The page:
I thought I should address this in my own simple way. So I will keep this as simple and concise as possible, without delving in to too much details.
Since the beginning of my career in digital design, I have always considered the 72 dpi as the standard medium for designing digital artwork/graphics. This mantra of 72 dpi is for digital and 300 dpi is for print was never really widely questioned and maybe out of procrastination or pure ignorance, I was never bothered about this in the kick off of my career and to ask the origin or science behind the 72dpi rule.
Although our focus here is on ‘dpi’, it is important to revisit some other basic units of measurement. So, let’s take a crash course on the semantics of related measurement units.
- Pixel is defined as a single dot of colour or a picture element (hence pix-el) on a screen. Basically the smallest unit of measurement for screen devices.
- Screen sizes Physical measurement of the display area (widely measured in inches)
- Resolutions is the measurement of the width and height – e.g. 1024w x 768h
- DPI/PPI (Dots per inch or pixels per inch)
- Points (pt) is the smallest unit of measurement of a font, determining it’s size, leading, kerning etc. The unit is also used on screen, as an abstract unit of measurement.(also used in iOS)
- Density Independent Pixels (dp/(dip) is an abstract measurement of pixels in Android.
The origin of 72dpi
It all started with apple’s attempt to match the size of text on screen to the size of the text when printed. This was termed as WYSIWYG (pronounced “wiz-ee-wig”) or (What You See Is What You Get). This was done by matching the screen resolution of apple’s then computer screen to the Apple’s ‘ImageWriter'(a dot-matrix printer) first introduced in 1983. So for example a 12px on a mac screen would display the result exaclty how the image and text would look like when printed. This method worked for mac alone, since early version of PC desktops were 96dpi which made macs a natural fit for early desktop publishing. The ‘WYSIWYG’ method is almost impossible today due to a huge variation in screen sizes.
A common myth/misconception about dpi/ppi
Myth: DPI/PPI settings have an impact on the size of the file when working on digital design
Busted: DPI/PPI settings doesn’t have an impact on the size of the file. It is only used to measure the font sizes with accuracy across screens and other platforms. Images are irrelevant to dpi (when designing for digital), and will be displayed on screen according to whatever pixel dimensions the image is. Meaning, an 800 x 600 pixel image will show up smaller on a screen that is 1440 x 2560 pixels (Samsung galaxy S6 edge) than say a screen that is, 1280 x 1920 pixels (Samsung Galaxy S4 screen resolution). This is because both phones have a different pixel density and a high pixel density screen will squeeze in more pixels per every inch that the lower ppi device. Eventually having no impact on the file size of the actual image itself.
Exercise: Let’s do an experiment just to make sure if dpi settings would impact the size of file/image and also the font measurement.
1.Create a random photoshop file with a combination of text and an image.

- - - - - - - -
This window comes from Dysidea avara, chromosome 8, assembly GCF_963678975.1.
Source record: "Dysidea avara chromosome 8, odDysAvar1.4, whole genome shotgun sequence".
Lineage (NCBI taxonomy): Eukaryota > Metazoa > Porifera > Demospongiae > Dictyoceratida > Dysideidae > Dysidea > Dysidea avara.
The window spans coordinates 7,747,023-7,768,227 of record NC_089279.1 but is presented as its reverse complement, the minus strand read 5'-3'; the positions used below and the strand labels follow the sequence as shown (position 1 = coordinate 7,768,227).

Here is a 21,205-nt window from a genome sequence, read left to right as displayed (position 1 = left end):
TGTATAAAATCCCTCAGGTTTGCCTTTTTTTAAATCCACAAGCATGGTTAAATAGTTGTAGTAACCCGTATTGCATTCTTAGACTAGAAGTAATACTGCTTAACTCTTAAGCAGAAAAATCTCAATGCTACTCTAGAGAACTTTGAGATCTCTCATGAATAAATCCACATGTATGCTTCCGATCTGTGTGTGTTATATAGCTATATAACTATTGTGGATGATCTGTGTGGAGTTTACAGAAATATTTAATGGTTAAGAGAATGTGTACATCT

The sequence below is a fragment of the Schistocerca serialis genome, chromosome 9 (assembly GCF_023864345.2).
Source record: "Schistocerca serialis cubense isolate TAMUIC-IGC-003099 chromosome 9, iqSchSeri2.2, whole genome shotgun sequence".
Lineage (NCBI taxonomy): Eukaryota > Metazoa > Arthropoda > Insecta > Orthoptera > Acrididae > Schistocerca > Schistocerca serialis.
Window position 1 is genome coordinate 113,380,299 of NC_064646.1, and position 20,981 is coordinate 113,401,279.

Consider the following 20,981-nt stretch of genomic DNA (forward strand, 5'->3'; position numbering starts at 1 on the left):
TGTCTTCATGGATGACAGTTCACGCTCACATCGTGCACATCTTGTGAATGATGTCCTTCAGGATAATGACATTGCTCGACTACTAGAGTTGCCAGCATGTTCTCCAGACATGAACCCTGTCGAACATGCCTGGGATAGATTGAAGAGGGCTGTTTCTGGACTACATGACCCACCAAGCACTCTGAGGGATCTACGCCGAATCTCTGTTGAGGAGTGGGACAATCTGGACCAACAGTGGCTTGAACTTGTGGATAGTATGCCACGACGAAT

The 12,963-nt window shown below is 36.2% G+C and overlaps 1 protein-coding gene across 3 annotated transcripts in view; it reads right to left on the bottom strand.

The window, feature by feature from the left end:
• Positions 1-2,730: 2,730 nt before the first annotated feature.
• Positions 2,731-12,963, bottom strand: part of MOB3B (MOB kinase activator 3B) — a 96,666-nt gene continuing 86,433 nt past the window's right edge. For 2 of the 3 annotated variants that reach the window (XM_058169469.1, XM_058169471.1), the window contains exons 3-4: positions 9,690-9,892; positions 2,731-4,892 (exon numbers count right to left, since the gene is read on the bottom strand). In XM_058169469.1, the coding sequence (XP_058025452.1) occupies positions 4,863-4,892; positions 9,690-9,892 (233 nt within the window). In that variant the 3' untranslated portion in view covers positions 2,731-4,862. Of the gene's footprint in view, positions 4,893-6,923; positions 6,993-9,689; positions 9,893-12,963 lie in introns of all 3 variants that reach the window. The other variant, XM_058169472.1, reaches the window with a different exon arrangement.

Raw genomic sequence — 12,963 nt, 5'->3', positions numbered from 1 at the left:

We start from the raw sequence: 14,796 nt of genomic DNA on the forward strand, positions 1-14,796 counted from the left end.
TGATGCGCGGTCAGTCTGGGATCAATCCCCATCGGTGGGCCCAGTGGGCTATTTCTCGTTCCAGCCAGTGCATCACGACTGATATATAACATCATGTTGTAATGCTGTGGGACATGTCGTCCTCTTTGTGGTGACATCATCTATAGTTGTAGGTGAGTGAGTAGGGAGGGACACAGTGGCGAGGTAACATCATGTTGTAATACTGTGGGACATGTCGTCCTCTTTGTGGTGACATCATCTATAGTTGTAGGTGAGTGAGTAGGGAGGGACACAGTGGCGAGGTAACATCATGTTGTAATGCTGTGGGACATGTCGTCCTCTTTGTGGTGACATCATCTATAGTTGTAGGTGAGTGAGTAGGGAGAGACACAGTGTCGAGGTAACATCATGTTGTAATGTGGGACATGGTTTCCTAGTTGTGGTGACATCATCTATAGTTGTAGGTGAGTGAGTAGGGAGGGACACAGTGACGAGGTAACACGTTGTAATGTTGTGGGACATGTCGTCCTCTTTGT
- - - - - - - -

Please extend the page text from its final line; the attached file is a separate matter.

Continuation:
2. You may choose any pixel dimension such as 1024 x 1024 pixel used here.
3. As you can see the font size of the word “Amazement” is 100pt.
4. I change the ppi from 72 to 400.
5. Check if the font size changes (It changes to 18pt in the current scenario)
Font sizes change according to dpi/ppi but the image resolution is unaltered. In a reversed situation, where i only change the resolution to double the size (2048 x 2048 pixels), the size of the font will also double (200pt).
Designing for mobile
I would like to cover the basics of designing interfaces or any graphics for mobile devices and some rules that i personally follow before i begin to work for screen based artwork.
1.Know your screen
Before we know anything about the screen/device that you’re designing for, you should know the screen that you will be designing on.
- Standard/recommended resolution for your screen is vital for designers to correctly measure design artefacts and anticipate outcomes on other screens.
- Pixel density or DPI is absolutely crucial to design accurately for mobile devices and it is important that not only know but also set the ppi/dpi in document settings same as the screen your working on.
2. How to measure your monitor’s screen density
In order to measure your screen density, let’s check the actual screen resolution of my laptop. It’s a MacBook Pro (made of course by Apple, the company that gave us the original 72 ppi standard many years ago). My MacBook Pro has a native display resolution of 1920 x 1200, so just as I did before, I’ll take that first number, 1920, which gives me the screen width in pixels, and I’ll divide it by the width of the screen in inches, which in this case is 14.4. So, 1920 ÷ 14.4 = 133.3, which I’ll round off to 133 pixels per inch. That’s a lot higher than 72 and even higher than my standalone monitor. I’ll do the same thing with the height, taking the height in pixels (1200) and dividing it by the height in inches (9). 1200 ÷ 9 = 133.3, again rounded off to 133 pixels per inch.
3. Know the screen
Now that you are familiar with your own screen, you should now get to know the screen that you are designing for. For example; if you are designing a mobile app UI for an iphone, you should know the standard resolutions of the target devices. If a client wants an app designed for an iphone, that can run on mostly all relevant devices that people in the targeted region are expected to be using currently and/or in near future, You’d finalise a list of target devices and then you set your canvas to the highest resolution amongst them. Since it is easier to scale down than to scale up.